HOME INSURANCE CORPORATION v.

CA and MABUHAY BROKERAGE 1993 / Cruz / Petition for review of CA decision BEST EVIDENCE RULE R130.3. Original document must be produced; exceptions. — When the subject of inquiry is the contents of a document, no evidence shall be admissible other than the original document itself, except in the following cases: a) When the original has been lost or destroyed, or cannot be produced in court, without bad faith on the part of the offeror; b) When the original is in the custody or under the control of the party against whom the evidence is offered, and the latter fails to produce it after reasonable notice; c) When the original consists of numerous accounts/other documents w/c cannot be examined in court without great loss of time & the fact sought to be established from them is only the general result of the whole; & d) When the original is a public record in the custody of a public officer or is recorded in a public office. FACTS      April 25, 1979 – INREDECO shipped from the US two hydraulic engines through M/S Oriental Statesman May 17, 1979 – The cargo arrived in Manila aboard the M/S Pacific Conveyor It was turned over to E. Razon Arrastre, which retained custody until July 20, 1979 The cargo was hauled by Mabuhay Brokerage to its warehouse July 26, 1979 – The cargo was delivered to the consignee Filipro Phil. (now Nestlé)

When Nestlé opened the skidded plywood cases, one engine was found to be damaged—fan cover was broken and misaligned; cap deformed, so Nestlé refused to accept the unit. Nestlé filed a claim against E. Razon, Mabuhay, the Port Authority, and Nestlé’s insurer Home Insurance [Home], for P49,170.00. When the other companies denied liability, Home Insurance paid the claim and was issued a subrogation receipt for $6,070.00. Home sued Mabuhay for the recovery of the amount it paid to Nestlé. Mabuhay again denied liability. The Manila RTC dismissed Home’s complaint.  The insurance contract between Home and Nestlé was not presented and that the other supporting documents were all only photocopies (no explanation given for the failure to submit originals)  The crates of the shipment did not comply with the accepted international standards, taking into consideration the length of the voyage and the transshipment of the cargo  Whatever damage was sustained by the engine must have occurred while it was at sea, for which Mabuhay could not be held liable The RTC judgment was affirmed on appeal to the CA.  Home could be excused from presenting the original of the insurance contract only if there was proof that this had been lost (Unrebutted claim: original was in its possession all the time)  Home failed to establish a valid subrogation, which could not be presumed, + prove amount it paid to Nestlé  Even if a valid subrogation could be established, Mabuhay was not an absolute insurer against all risks  It appeared that Mabuhay exercised extraordinary diligence for the safe delivery of the cargo  No evidence of what happened to the damaged engine, which still retained value despite its defects Home’s arguments  Its action against Mabuhay supposedly arose from its contract of insurance with Nestlé. Having paid Nestlé, Home claims it is rightfully subrogated under such contract to Nestlé’s rights  The law or presumption of negligence operates against the carrier Mabuhay HOLDING Failure to present the original insurance contract (or even a copy of it), must prove fatal to Home’s petition. RATIO It may be assumed for the sake of argument that the subrogation receipt may be used to establish the relationship between Home and Nestlé and the amount paid to settle the claim. However, the subrogation receipt alone is not sufficient to prove Home’s claim, holding Mabuhay liable for the damage. In the absence of proof of stipulations to the contrary, the hauler can be liable only to any damage that occurred from the time it received the cargo until it finally delivered it to the consignee. It cannot be held responsible for handling of the cargo before it actually received it, particularly since there was no indication from the external appearance of the crates, which Mabuhay did not open, that the engine was damaged.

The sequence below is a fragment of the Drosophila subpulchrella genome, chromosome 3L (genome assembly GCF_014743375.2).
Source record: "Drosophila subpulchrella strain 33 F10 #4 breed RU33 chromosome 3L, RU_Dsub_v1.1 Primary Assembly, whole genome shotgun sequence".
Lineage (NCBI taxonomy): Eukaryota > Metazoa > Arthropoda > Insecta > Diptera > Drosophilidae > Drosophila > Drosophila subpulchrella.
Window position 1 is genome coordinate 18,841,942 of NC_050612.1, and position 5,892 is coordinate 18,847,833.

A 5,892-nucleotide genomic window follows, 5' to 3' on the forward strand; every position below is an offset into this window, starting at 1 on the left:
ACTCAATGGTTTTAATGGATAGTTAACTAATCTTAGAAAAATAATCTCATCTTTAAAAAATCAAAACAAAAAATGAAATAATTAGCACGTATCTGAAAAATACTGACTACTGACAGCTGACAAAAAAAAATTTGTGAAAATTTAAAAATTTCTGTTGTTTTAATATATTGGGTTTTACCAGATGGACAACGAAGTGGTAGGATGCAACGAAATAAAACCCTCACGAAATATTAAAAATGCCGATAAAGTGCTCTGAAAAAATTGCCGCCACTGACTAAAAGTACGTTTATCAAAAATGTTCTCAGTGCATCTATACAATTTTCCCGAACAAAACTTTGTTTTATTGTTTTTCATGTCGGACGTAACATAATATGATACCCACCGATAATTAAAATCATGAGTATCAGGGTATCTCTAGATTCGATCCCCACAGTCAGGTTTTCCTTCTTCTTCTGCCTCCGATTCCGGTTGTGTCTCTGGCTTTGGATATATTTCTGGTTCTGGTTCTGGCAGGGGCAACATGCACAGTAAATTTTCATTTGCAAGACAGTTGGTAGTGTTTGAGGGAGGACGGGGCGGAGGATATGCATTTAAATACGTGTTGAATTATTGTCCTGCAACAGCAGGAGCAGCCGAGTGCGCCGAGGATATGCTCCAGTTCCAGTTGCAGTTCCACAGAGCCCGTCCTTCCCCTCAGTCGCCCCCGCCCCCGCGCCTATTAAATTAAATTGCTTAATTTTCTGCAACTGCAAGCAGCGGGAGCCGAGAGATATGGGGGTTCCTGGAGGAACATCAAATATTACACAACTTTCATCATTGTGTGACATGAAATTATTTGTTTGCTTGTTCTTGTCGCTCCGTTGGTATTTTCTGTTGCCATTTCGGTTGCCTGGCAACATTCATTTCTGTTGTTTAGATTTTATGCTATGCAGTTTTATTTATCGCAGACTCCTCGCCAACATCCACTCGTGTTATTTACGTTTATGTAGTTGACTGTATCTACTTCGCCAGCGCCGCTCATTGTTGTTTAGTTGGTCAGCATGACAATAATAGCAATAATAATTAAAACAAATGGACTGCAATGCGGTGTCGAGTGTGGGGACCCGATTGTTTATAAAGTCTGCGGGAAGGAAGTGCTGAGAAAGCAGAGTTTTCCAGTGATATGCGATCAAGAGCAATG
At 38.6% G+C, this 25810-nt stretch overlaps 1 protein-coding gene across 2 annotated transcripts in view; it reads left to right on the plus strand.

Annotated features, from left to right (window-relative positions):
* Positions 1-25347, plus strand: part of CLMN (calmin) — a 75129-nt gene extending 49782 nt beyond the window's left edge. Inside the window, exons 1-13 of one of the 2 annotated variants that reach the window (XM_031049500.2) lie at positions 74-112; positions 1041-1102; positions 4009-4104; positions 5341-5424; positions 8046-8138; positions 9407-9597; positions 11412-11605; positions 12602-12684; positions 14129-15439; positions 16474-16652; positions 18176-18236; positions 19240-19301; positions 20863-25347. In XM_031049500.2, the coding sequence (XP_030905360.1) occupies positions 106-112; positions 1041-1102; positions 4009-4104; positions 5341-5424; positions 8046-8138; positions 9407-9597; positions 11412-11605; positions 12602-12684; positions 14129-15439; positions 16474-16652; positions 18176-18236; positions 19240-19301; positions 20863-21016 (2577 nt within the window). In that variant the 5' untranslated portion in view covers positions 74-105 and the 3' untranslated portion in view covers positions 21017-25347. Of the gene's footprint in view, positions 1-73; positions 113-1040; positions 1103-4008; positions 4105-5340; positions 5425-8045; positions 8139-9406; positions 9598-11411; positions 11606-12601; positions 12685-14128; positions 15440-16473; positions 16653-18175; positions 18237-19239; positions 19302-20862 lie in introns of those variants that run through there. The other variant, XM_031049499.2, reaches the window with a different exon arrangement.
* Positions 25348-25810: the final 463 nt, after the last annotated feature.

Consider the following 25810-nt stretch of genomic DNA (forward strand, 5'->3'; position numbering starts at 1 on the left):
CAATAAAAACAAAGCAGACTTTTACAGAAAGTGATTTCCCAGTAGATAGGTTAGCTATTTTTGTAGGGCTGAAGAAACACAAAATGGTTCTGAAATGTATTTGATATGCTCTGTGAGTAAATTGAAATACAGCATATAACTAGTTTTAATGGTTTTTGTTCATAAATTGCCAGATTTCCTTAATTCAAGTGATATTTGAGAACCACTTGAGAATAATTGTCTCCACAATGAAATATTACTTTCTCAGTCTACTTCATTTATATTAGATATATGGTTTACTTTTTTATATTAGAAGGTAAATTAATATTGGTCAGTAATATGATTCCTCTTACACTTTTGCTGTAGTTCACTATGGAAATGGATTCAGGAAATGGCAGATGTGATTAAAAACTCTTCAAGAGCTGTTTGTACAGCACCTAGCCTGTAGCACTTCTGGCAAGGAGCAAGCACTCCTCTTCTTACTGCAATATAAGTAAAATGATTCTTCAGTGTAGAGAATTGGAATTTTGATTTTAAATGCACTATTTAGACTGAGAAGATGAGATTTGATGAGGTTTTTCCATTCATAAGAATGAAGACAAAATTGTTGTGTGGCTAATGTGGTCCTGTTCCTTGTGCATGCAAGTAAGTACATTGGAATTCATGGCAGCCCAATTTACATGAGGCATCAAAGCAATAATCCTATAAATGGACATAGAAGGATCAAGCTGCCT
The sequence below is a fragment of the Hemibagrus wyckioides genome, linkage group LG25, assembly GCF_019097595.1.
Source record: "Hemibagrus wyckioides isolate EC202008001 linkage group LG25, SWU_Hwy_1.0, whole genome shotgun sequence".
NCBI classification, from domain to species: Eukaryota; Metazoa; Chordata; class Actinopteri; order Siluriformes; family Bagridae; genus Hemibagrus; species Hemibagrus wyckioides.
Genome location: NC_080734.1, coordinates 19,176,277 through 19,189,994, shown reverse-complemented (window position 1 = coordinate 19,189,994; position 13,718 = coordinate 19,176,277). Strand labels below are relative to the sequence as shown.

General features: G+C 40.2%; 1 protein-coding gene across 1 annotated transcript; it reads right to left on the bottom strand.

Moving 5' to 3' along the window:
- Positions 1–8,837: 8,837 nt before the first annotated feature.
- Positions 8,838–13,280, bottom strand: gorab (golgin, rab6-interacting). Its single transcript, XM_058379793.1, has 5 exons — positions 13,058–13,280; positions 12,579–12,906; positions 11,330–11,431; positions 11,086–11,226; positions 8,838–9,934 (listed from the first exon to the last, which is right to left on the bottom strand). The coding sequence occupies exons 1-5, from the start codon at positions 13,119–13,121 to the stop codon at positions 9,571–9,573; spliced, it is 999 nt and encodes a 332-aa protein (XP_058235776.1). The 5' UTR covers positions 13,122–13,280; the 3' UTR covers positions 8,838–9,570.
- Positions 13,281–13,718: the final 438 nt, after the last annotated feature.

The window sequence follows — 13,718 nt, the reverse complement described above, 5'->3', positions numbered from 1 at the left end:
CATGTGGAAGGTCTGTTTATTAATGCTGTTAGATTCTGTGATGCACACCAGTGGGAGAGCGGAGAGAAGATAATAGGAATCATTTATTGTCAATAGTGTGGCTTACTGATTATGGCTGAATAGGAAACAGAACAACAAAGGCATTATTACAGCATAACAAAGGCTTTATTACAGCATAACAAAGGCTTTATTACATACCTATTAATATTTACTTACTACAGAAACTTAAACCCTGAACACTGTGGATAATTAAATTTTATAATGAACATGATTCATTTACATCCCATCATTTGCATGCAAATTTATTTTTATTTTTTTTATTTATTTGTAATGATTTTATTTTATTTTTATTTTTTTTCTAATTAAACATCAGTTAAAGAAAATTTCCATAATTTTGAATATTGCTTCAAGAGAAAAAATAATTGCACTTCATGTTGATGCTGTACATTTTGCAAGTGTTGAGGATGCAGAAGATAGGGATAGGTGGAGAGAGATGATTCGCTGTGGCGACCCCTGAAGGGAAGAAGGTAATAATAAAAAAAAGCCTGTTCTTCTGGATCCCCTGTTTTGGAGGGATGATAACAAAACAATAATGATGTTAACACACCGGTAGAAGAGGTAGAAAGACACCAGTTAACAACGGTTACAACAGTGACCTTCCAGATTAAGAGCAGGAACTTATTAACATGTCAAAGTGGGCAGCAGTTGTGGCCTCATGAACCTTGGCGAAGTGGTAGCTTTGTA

As a mere subrogee of Nestlé, Home can exercise only such rights against the parties handling the cargo as were granted to Nestlé under the insurance contract. The rights transferred to Home by Nestlé — still assuming there was a valid subrogation — might not include the right to sue Mabuhay. What the insurance contract could have shown / proved: SCOPE OF THE COVERAGE  WON hauling was included or WON coverage is limited to the transport of the cargo while at sea  WON the agreement was not only a marine transportation insurance but covered all phases of the cargo's shipment, from the time the cargo was loaded on the vessel in the US until it was delivered to Nestlé Since the original contract of insurance has not been presented, there is no acceptable evidence of these stipulations. It is curious that Home Insurance disregarded the best evidence rule, knowing that the best evidence of the insurance contract was its original copy, which was presumably in its possession. On the presumption of negligence Home cites NCC 1735: Art. 1735. In all cases other than those mentioned in Nos. 1, 2, 3, 4, and 5 of the preceding article, if the goods are lost, destroyed or deteriorated, common carriers are presumed to have been at fault or to have acted negligently unless they proved that they observed extraordinary diligence as required in Article 1733. This presumption is applicable only if the shipper or consignee has, to begin with, a right of action against the carrier. It has not been shown that Home, as Nestlé’s supposed subrogee, has acquired such a right against Mabuhay. HOME’S PETITION DENIED.

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